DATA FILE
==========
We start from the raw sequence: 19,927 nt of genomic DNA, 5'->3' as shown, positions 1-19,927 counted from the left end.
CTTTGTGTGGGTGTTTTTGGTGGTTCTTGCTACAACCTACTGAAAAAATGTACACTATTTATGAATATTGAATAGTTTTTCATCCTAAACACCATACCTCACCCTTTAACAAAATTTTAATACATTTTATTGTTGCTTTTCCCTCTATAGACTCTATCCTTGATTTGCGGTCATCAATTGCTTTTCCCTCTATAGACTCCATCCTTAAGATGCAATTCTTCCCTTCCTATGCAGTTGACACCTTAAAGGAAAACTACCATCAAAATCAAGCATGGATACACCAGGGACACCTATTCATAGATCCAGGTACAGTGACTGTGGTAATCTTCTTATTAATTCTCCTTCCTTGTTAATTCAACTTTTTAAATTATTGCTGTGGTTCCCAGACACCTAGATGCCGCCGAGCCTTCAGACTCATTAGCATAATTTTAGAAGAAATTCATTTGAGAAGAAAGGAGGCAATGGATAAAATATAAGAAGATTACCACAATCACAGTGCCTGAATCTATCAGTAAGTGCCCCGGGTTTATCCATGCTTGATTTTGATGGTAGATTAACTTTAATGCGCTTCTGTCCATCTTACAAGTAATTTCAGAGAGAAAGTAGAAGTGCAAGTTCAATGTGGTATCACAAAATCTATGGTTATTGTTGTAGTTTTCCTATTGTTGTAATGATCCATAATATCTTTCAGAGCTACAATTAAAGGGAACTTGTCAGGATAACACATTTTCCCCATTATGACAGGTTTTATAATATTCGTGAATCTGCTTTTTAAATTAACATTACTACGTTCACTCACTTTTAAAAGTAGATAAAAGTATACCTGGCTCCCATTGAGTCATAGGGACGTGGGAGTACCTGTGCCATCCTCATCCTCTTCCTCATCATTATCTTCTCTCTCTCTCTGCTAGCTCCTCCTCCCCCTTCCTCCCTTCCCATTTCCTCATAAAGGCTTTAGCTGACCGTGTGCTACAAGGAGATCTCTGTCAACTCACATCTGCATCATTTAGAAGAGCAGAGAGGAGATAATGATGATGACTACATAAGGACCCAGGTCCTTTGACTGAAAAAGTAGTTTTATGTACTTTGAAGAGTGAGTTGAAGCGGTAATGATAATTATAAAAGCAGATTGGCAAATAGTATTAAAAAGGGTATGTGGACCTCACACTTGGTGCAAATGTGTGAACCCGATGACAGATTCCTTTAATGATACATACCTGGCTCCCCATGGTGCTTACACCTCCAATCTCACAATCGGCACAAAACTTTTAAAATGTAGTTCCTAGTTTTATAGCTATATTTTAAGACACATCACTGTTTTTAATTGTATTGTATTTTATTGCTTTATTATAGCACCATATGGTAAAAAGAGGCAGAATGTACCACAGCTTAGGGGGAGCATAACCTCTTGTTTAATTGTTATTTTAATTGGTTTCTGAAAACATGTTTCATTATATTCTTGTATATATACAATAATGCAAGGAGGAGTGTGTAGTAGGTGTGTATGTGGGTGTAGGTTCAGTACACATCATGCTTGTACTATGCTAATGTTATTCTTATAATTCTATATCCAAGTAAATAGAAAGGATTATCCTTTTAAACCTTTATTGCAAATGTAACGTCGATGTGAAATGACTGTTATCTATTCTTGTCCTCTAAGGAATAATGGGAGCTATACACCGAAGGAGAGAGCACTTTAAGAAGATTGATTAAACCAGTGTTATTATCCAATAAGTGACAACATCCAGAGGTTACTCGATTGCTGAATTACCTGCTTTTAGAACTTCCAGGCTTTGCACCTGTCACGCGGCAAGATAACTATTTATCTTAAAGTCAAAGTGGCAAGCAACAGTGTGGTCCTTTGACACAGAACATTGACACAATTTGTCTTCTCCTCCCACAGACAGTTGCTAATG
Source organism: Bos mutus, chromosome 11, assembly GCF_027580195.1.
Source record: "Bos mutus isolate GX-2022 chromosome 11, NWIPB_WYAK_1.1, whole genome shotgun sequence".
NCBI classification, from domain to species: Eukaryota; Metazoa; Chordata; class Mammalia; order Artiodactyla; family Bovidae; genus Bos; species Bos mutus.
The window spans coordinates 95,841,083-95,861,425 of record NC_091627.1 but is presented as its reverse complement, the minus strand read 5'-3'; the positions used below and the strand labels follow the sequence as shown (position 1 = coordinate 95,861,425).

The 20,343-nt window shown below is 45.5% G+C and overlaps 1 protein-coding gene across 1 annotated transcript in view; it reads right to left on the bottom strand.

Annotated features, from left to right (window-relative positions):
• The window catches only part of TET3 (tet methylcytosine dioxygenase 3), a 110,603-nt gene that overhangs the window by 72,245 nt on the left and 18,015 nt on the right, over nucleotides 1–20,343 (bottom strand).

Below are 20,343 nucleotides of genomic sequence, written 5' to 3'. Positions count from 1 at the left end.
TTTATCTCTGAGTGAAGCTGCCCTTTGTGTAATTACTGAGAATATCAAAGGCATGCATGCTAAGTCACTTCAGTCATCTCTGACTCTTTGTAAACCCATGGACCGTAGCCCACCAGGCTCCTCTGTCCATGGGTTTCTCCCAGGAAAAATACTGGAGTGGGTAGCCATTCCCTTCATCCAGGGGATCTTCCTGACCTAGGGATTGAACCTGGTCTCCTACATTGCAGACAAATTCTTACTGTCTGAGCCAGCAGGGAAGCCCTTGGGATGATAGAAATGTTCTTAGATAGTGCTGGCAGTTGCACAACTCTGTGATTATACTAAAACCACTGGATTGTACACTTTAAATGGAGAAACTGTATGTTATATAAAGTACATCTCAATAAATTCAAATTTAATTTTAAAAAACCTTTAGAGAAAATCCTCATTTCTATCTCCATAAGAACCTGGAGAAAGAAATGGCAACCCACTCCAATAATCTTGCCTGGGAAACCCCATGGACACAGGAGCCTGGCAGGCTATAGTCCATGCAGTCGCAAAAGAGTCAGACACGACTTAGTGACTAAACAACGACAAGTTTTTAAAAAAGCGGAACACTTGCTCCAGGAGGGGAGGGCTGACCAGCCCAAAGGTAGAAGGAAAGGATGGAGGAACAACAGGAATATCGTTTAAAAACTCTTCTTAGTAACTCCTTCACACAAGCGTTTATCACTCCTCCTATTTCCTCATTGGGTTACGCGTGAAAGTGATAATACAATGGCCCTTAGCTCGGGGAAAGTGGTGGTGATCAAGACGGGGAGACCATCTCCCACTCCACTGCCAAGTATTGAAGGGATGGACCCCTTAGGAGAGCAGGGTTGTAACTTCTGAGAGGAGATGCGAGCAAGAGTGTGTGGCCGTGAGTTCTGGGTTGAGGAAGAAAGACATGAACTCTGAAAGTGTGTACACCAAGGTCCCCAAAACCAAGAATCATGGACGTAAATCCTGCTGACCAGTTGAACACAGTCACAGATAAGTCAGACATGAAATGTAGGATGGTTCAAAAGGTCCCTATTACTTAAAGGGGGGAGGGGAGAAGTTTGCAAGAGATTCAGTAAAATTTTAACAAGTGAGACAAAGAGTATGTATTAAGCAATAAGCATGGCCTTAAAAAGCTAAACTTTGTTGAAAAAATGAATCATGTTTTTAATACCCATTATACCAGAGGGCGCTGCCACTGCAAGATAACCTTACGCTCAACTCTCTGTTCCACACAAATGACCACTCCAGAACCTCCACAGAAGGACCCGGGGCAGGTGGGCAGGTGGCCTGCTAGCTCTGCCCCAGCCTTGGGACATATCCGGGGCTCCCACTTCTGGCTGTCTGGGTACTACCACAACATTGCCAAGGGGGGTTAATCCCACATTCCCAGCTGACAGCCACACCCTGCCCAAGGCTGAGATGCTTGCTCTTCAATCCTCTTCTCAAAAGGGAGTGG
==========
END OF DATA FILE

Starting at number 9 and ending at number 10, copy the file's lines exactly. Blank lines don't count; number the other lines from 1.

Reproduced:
• The window catches only part of TET3 (tet methylcytosine dioxygenase 3), a 110,603-nt gene that overhangs the window by 72,245 nt on the left and 18,015 nt on the right, over nucleotides 1–20,343 (bottom strand).

Below are 20,343 nucleotides of genomic sequence, written 5' to 3'. Positions count from 1 at the left end.